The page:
It would be great if this issue didn’t exist in Office 365 in the first place of course. But I write this post to show that with the right building blocks, we can certainly supplement functionality around Office 365/SharePoint with some effort. This was a solution developed for clients of Content and Code so it’s not something I can provide the source code for, but hopefully this write-up helps awareness of the issue and potential ways of working around it. More next time..

8 comments:

Dave said...

I'd noticed the same thing myself - recently as well. Renditions were working as expected until a few months ago, now they can take several seconds to appear.

I wonder if there's a regression issue here, rather than the natural growth of their farms becoming apparent? It seems odd that there was an obvious step where the problem became apparent.

It would be a shame if this is going to become a "just how things are now" aspect of SharePoint Online. Renditions were very useful and very quick to implement.

Stefan Bauer said...

Hi,

encountered the same problem recently in Office 365. The problem I've spotted doesn't come from the image rendition itself because SharePoint is realy quick to process the image renditions.
I the value for a single image rendition was between 5 and 30 milliseconds (SPRequest Duration) to process which is pretty quick and is the same time I got on on premises installation.
I think the problem more comes from the ASP.net and how SharePoint/IIS assembles the requests.

In your traces, as far as i see in your screenshots, you have cache disabled, which is appropriate for two scenarios. The first is, when the user first hit the page because otherwise the images will be loaded from the local cache.
The second situation where the cache will be ignored is that the Internet Explorer/Edge is unable to cache locally on HTTPS Pages another really anying fact. All the asset in this browser will always be loaded from the server, which cause in really bad page performance.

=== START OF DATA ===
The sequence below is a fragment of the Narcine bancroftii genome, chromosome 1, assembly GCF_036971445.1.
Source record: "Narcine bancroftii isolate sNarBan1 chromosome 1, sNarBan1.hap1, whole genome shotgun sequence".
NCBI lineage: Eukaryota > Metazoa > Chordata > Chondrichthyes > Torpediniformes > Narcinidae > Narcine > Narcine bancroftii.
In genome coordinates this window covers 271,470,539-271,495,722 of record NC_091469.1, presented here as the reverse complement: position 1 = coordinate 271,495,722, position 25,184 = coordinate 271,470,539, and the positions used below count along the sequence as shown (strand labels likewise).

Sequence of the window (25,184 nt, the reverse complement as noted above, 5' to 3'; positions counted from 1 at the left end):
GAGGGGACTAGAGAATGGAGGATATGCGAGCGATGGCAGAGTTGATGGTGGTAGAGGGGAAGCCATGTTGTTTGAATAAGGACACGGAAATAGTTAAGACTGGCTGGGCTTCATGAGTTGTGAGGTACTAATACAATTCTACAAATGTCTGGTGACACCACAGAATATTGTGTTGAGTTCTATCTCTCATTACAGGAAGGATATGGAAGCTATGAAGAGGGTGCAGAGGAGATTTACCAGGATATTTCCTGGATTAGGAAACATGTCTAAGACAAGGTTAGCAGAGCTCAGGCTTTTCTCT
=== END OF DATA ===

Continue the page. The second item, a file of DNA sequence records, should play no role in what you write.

Overall all the rendering performance is not the best at the moment. Let's hope this will be fixed and changed soon.

/Stefan

Chris O'Brien said...

Hey Stefan,

Good info, thanks. Yes, it's definitely first-time page loads that I'm focusing on here (as I tried to make clear), hence testing with cache disabled. I wasn't aware there was a difference in IE/Edge behaviour compared to the other browsers - I'll try and look into this too, but what made you think this? Do you have any additional info?

Thanks!

COB.

Stefan Bauer said...

Hi,

found the post again and it is well hidden by Microsoft. The information on how IE/Edge caches can be found on Back Navigation Caching

In there it describes how caching works in general and what the requirements are. One condition is that:
Served using the HTTP: protocol (HTTPS pages are not cached for security reasons)

This matches my review that Office 365 pages as well as other pages on Edge/IE won't be cached at all. This behaviour also can be reproduced by a network trace in IE.
While Chrome states on most assets of the SharePoint 'From Cache', Mirosoft Edge downloads all the things again and ignore the cache completely.

/Stefan

Chris O'Brien said...

Hey Stefan,

So I looked at this, but I don't see quite the same thing. As far as I can tell, you're 100% right that the *page itself* is not served from the cache, but external resources such as CSS and JS files *are* served from the cache. I verified this in IE/Edge dev tools and also HttpWatch.

You can see this at http://www.sharepointnutsandbolts.com/p/ieedge-network-trace.html

So, I don't think this behaviour is too different to other browsers. But anyway, I guess the main thing is that broadly, the vast majority of files *will* be served from the cache on a non first time page load (as expected).

Do you think I'm missing something, or do you also think that's the conclusion?

Cheers,

COB.

Stefan Bauer said...

Hi Chris,

checked it again and took a closer look at the images. You are right that they come from cache now. There must have been some changes applied on Office 365. A couple of weeks I struggled with the same problems as you described.
I checked it from Edge down to IE 10 and in any case the files was downloaded newly on each request.
I also checked several other browsers and Safari on Mac was the fastest on downloading and rendering the page the time was nearly the 50% quicker than others and TTFB was strangely better too.

The same slow TTFB but that mostly depended on the tennant I tried it.

Seems like they tweaked some stuff in the background because I had some realy strange troubles at this time.

I'll keep an eye on this but so far I can say is that your solution is worth to be considered on the next branding project or as future improvements.

/Stefan




Chris O'Brien said...

Hi Stefan,

Cool, thanks for confirming!

Cheers,

COB.

DJ Prince said...

I spoke with someone at Microsoft, they tried to roll out a fix for the image rendition bug a few weeks ago...without success. They are still working on it. What we have done in some cases is to refer to the large thumbnail image stored in SharePoint ( _w and _jpg prefix)